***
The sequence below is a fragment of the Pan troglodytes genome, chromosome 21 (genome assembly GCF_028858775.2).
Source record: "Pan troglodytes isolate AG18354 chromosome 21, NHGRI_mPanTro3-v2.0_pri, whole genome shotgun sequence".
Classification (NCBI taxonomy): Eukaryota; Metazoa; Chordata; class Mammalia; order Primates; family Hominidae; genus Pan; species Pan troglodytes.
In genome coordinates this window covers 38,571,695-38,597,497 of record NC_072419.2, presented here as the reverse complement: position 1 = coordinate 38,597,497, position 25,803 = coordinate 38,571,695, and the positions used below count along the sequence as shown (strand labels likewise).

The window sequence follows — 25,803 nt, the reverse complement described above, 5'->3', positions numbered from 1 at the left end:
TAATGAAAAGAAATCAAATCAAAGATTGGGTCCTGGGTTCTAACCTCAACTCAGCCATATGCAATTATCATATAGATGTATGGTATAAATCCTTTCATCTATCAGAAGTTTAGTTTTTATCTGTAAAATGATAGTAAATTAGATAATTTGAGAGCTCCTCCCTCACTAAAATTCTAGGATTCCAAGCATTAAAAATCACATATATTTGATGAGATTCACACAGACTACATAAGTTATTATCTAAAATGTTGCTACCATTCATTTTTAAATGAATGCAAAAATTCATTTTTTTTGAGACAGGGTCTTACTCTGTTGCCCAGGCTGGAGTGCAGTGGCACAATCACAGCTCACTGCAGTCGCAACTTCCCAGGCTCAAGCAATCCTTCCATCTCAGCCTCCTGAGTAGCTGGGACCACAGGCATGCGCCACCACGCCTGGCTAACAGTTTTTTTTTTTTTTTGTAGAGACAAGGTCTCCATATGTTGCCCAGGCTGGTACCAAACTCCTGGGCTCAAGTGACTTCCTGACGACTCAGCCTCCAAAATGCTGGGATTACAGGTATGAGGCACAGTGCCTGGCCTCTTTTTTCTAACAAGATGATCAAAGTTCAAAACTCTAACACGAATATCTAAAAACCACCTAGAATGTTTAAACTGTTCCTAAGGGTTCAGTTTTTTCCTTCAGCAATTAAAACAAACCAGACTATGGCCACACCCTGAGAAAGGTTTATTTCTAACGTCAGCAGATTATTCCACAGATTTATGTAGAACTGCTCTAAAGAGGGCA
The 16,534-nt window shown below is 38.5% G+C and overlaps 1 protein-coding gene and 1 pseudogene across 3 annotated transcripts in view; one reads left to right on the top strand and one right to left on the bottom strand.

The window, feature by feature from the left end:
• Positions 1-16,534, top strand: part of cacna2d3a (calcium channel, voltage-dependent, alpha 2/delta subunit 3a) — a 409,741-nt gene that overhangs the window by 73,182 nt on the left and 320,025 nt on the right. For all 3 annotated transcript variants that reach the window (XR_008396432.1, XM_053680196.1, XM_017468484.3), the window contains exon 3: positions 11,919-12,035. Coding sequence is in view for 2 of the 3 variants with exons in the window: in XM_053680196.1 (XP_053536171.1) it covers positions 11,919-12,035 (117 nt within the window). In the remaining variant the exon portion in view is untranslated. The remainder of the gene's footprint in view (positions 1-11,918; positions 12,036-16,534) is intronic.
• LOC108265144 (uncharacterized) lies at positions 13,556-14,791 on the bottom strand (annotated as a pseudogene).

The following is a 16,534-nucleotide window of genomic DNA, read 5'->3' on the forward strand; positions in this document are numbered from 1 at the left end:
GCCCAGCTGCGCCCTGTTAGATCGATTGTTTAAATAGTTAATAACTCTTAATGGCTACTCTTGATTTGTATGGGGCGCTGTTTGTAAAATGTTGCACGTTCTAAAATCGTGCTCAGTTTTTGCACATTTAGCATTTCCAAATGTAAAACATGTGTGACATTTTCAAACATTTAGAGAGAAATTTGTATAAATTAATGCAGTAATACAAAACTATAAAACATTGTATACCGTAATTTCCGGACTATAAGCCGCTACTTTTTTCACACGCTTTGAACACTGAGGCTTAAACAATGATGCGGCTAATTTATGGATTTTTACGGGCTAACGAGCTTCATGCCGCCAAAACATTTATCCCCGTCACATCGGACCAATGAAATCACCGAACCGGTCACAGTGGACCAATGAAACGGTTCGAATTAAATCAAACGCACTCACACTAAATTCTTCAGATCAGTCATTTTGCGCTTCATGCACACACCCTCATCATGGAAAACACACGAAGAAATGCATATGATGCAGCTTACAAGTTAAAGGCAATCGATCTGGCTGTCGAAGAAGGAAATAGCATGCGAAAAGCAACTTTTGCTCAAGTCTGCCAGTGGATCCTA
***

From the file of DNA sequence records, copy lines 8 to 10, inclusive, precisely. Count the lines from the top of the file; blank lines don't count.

The window, feature by feature from the left end:
• Positions 1-16,534, top strand: part of cacna2d3a (calcium channel, voltage-dependent, alpha 2/delta subunit 3a) — a 409,741-nt gene that overhangs the window by 73,182 nt on the left and 320,025 nt on the right. For all 3 annotated transcript variants that reach the window (XR_008396432.1, XM_053680196.1, XM_017468484.3), the window contains exon 3: positions 11,919-12,035. Coding sequence is in view for 2 of the 3 variants with exons in the window: in XM_053680196.1 (XP_053536171.1) it covers positions 11,919-12,035 (117 nt within the window). In the remaining variant the exon portion in view is untranslated. The remainder of the gene's footprint in view (positions 1-11,918; positions 12,036-16,534) is intronic.
• LOC108265144 (uncharacterized) lies at positions 13,556-14,791 on the bottom strand (annotated as a pseudogene).